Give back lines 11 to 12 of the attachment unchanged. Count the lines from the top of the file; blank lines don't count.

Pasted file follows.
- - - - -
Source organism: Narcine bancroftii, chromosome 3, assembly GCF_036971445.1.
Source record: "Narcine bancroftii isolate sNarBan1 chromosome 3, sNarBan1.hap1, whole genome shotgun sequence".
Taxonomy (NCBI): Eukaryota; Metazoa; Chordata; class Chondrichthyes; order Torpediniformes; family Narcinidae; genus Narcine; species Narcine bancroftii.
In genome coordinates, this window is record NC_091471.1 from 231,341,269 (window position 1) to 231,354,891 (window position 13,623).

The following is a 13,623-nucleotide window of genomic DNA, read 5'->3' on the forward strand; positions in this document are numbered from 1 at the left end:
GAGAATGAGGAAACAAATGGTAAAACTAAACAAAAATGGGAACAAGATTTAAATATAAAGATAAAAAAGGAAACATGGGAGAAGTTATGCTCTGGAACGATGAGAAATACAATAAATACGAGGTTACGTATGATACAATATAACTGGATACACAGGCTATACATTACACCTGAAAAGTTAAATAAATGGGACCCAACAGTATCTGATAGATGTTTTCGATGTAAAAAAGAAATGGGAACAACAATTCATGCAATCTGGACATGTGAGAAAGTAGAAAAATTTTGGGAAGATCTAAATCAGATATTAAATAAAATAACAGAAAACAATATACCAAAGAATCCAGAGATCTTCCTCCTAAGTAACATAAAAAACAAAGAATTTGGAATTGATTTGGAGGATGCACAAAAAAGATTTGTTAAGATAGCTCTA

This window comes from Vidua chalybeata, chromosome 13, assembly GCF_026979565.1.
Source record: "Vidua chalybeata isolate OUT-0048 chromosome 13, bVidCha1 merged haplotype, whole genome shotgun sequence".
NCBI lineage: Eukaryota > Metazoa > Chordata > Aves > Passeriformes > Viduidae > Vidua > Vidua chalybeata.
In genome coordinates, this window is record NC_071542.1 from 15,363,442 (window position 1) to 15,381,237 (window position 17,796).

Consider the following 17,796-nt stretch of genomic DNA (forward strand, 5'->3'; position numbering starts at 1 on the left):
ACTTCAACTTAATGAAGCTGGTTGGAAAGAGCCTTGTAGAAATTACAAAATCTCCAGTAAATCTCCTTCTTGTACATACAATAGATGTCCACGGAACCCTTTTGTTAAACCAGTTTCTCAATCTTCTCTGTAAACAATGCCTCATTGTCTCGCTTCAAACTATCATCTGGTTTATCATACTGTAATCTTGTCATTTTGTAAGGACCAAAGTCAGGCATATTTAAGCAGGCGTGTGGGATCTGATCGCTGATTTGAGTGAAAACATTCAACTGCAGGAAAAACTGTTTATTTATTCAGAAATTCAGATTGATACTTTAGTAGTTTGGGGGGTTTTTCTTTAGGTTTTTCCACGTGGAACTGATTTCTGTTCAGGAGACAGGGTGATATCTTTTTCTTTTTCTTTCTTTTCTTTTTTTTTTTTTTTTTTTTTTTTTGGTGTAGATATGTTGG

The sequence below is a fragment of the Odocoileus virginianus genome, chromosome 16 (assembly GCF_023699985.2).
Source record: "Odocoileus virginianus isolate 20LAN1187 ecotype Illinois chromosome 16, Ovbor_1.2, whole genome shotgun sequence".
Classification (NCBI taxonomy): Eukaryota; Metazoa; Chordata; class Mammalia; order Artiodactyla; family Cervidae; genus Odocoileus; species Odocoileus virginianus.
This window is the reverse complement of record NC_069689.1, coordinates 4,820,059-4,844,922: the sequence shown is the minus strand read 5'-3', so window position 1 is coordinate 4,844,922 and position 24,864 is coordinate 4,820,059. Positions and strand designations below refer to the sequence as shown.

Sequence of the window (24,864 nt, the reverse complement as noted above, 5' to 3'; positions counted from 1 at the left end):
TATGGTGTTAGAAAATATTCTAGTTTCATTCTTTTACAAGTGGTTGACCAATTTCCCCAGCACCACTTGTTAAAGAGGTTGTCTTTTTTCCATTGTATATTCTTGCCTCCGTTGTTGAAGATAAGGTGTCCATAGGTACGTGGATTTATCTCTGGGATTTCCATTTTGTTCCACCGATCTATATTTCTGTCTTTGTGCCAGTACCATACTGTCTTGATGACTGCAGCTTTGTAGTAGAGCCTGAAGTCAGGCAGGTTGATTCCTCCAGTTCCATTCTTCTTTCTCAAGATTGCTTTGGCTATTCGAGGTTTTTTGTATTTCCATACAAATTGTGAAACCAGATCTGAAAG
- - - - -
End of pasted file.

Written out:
Consider the following 17,796-nt stretch of genomic DNA (forward strand, 5'->3'; position numbering starts at 1 on the left):
ACTTCAACTTAATGAAGCTGGTTGGAAAGAGCCTTGTAGAAATTACAAAATCTCCAGTAAATCTCCTTCTTGTACATACAATAGATGTCCACGGAACCCTTTTGTTAAACCAGTTTCTCAATCTTCTCTGTAAACAATGCCTCATTGTCTCGCTTCAAACTATCATCTGGTTTATCATACTGTAATCTTGTCATTTTGTAAGGACCAAAGTCAGGCATATTTAAGCAGGCGTGTGGGATCTGATCGCTGATTTGAGTGAAAACATTCAACTGCAGGAAAAACTGTTTATTTATTCAGAAATTCAGATTGATACTTTAGTAGTTTGGGGGGTTTTTCTTTAGGTTTTTCCACGTGGAACTGATTTCTGTTCAGGAGACAGGGTGATATCTTTTTCTTTTTCTTTCTTTTCTTTTTTTTTTTTTTTTTTTTTTTTTGGTGTAGATATGTTGG